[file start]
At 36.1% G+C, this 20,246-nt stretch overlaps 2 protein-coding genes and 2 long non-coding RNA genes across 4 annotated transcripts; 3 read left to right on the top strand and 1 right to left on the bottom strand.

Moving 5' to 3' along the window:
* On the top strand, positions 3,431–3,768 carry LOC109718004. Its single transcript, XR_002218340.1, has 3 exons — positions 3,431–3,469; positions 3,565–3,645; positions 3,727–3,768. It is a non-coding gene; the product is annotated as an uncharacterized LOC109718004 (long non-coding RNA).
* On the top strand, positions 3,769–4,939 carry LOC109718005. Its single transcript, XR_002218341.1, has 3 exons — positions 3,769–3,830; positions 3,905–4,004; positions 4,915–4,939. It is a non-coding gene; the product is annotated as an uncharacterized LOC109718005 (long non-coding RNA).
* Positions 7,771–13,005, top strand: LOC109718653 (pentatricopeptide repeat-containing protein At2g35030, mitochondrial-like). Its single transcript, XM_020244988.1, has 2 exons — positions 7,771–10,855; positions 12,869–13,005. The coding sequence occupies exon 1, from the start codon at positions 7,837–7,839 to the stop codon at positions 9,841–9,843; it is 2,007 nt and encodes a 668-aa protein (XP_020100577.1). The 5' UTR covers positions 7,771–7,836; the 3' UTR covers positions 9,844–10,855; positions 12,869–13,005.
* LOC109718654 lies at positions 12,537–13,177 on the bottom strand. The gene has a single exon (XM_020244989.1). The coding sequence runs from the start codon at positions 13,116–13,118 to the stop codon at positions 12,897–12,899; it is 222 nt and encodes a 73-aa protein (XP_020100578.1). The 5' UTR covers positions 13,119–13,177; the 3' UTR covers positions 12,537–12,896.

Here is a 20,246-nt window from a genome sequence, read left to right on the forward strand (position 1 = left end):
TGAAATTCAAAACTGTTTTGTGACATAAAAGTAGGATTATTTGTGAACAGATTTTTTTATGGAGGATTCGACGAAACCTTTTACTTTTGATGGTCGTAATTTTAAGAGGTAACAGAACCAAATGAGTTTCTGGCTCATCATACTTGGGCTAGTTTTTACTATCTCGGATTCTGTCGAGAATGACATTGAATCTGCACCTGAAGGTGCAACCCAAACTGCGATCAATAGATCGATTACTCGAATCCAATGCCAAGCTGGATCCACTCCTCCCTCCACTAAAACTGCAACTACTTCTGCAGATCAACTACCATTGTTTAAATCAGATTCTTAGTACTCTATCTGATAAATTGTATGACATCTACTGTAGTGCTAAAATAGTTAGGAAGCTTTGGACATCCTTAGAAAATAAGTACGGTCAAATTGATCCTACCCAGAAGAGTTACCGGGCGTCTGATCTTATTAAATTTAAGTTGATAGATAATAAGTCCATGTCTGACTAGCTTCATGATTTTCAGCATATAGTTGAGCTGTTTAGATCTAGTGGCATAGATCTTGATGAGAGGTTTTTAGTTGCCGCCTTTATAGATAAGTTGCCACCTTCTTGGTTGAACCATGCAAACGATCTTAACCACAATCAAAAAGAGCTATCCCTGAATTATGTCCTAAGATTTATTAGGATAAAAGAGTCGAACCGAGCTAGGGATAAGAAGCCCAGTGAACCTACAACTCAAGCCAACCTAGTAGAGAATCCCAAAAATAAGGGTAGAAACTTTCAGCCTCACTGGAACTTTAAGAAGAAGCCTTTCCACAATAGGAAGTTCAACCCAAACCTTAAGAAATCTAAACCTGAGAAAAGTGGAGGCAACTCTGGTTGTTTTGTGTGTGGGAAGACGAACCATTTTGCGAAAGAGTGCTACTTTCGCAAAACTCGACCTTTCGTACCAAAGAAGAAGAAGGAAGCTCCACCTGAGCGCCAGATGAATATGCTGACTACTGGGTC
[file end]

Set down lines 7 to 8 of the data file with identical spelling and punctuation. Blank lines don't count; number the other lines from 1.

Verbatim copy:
Here is a 20,246-nt window from a genome sequence, read left to right on the forward strand (position 1 = left end):
TGAAATTCAAAACTGTTTTGTGACATAAAAGTAGGATTATTTGTGAACAGATTTTTTTATGGAGGATTCGACGAAACCTTTTACTTTTGATGGTCGTAATTTTAAGAGGTAACAGAACCAAATGAGTTTCTGGCTCATCATACTTGGGCTAGTTTTTACTATCTCGGATTCTGTCGAGAATGACATTGAATCTGCACCTGAAGGTGCAACCCAAACTGCGATCAATAGATCGATTACTCGAATCCAATGCCAAGCTGGATCCACTCCTCCCTCCACTAAAACTGCAACTACTTCTGCAGATCAACTACCATTGTTTAAATCAGATTCTTAGTACTCTATCTGATAAATTGTATGACATCTACTGTAGTGCTAAAATAGTTAGGAAGCTTTGGACATCCTTAGAAAATAAGTACGGTCAAATTGATCCTACCCAGAAGAGTTACCGGGCGTCTGATCTTATTAAATTTAAGTTGATAGATAATAAGTCCATGTCTGACTAGCTTCATGATTTTCAGCATATAGTTGAGCTGTTTAGATCTAGTGGCATAGATCTTGATGAGAGGTTTTTAGTTGCCGCCTTTATAGATAAGTTGCCACCTTCTTGGTTGAACCATGCAAACGATCTTAACCACAATCAAAAAGAGCTATCCCTGAATTATGTCCTAAGATTTATTAGGATAAAAGAGTCGAACCGAGCTAGGGATAAGAAGCCCAGTGAACCTACAACTCAAGCCAACCTAGTAGAGAATCCCAAAAATAAGGGTAGAAACTTTCAGCCTCACTGGAACTTTAAGAAGAAGCCTTTCCACAATAGGAAGTTCAACCCAAACCTTAAGAAATCTAAACCTGAGAAAAGTGGAGGCAACTCTGGTTGTTTTGTGTGTGGGAAGACGAACCATTTTGCGAAAGAGTGCTACTTTCGCAAAACTCGACCTTTCGTACCAAAGAAGAAGAAGGAAGCTCCACCTGAGCGCCAGATGAATATGCTGACTACTGGGTC